Those following my blog know that I recently bought a Mele A1000 to play around. For those who are not familiar with this device, the Mele A1000 is a $70 Android set-top box featuring an AllWinner A10 cortex A8 processor and lots of peripherals, and it can easily be hacked to run a Linux distributions.
This hardware would also be a great digital signage player thanks to its video playback capabilities: up to 2160p video decoding and 1080p video output. Last year, I ported Xibo, an open source digital signage player, to ARM and ran it in the Beagleboard emulator (qemu), but I hadn’t had the opportunity to try it out in a real hardware.
I’ve tried this rootfs based on Linaro ARM Linux Internet Platform (ALIP) image for BeagleBoard in the Mele A1000, by following an adaptation of the method I provided earlier.
For this demo, I created a layout in Xibo dashboard with 4 zones as pictured above:
- A scrolling text zone at the bottom
- 2 small picture zones on the right of the screen
- 1 large zone displaying images and a copy of xibo.org.uk website store in a server in the LAN.
You can see the result in the video below:
There is no hardware acceleration (OpenGL ES) yet, so the performance is not great but once the community provides OpenGL ES/OpenVG acceleration X11 for Allwinner A10 (Mali-400 GPU), the performance should be much better. Currently, rendering the scrolling text makes python use close to 100% of CPU usage at all times, and it’s much less smoother than on a regular PC. I’ve also tried some low bitrate videos, but only the first picture is shown. libavg would have to support AllWinner cedarX API in order to take advantage of video hardware decoding and play high definition videos either directly or via gstreamer. Another limitation is the lack of flash support, and this will never be fixed.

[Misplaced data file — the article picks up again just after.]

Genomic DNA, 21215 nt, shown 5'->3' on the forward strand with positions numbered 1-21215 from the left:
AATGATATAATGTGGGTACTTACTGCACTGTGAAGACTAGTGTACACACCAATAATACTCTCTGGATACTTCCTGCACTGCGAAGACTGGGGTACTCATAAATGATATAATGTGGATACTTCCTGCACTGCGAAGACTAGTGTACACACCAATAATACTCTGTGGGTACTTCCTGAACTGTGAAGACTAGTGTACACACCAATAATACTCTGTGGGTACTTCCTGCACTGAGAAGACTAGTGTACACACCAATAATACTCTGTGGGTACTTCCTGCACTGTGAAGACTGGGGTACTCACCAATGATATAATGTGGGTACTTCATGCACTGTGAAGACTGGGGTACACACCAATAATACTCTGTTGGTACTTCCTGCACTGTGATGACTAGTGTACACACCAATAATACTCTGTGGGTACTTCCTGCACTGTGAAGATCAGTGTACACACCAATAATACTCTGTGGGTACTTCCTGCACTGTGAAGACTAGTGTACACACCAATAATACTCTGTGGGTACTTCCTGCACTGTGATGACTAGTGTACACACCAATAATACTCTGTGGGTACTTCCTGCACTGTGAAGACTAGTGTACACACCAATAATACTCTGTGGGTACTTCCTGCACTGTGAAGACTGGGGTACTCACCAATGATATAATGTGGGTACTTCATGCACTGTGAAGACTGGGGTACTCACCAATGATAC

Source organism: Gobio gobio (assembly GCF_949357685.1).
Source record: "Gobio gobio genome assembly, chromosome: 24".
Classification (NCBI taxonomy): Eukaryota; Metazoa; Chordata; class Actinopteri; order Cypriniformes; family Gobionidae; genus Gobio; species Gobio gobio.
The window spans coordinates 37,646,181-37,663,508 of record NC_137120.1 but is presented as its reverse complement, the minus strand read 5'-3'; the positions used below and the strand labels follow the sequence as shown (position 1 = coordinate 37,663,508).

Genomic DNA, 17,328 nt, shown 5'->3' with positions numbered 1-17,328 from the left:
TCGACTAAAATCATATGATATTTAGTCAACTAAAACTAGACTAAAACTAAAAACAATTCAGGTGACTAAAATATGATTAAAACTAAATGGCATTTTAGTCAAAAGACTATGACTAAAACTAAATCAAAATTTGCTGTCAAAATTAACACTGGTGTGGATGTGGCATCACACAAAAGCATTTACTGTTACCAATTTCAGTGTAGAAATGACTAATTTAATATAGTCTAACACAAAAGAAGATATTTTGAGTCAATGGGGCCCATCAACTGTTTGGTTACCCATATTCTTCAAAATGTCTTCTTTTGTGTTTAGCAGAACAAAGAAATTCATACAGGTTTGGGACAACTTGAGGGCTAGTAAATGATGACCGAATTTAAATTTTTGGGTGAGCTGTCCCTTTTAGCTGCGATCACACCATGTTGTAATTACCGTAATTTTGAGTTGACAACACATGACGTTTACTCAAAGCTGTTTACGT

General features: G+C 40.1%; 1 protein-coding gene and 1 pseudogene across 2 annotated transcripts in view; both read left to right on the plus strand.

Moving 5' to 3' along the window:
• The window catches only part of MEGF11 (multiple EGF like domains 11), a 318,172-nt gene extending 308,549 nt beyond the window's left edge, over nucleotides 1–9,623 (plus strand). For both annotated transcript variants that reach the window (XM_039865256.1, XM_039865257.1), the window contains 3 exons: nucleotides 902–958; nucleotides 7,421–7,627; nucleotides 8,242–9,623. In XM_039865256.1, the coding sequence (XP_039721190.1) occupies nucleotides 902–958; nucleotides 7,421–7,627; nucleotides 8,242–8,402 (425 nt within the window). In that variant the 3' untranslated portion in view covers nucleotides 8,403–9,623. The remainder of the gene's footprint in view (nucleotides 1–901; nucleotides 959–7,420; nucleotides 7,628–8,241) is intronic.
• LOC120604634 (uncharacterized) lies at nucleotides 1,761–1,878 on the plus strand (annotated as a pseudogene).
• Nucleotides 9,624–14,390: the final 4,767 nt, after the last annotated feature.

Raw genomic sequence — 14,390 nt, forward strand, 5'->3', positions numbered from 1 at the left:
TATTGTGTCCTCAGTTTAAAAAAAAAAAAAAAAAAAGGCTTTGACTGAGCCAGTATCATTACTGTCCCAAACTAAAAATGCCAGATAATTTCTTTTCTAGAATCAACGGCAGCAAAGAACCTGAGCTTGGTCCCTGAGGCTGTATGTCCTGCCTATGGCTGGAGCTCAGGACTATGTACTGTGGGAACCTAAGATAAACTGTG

Nonetheless, the current version seems to run fine to display pictures, static text and HTML pages without flash or java.
I’ll provide Here’s the SD card image in case somebody is interesting in trying Xibo in the Mele A1000, or for those who just want to try out ALIP.
If you want to know more about Xibo, you can check my tutorial and/or go directly to Xibo.org.uk. To know more about the Mele A1000, you can check the specifications and read the review of Mele A1000 I wrote last month.
Jean-Luc started CNX Software in 2010 as a part-time endeavor, before quitting his job as a software engineering manager, and starting to write daily news, and reviews full time later in 2011.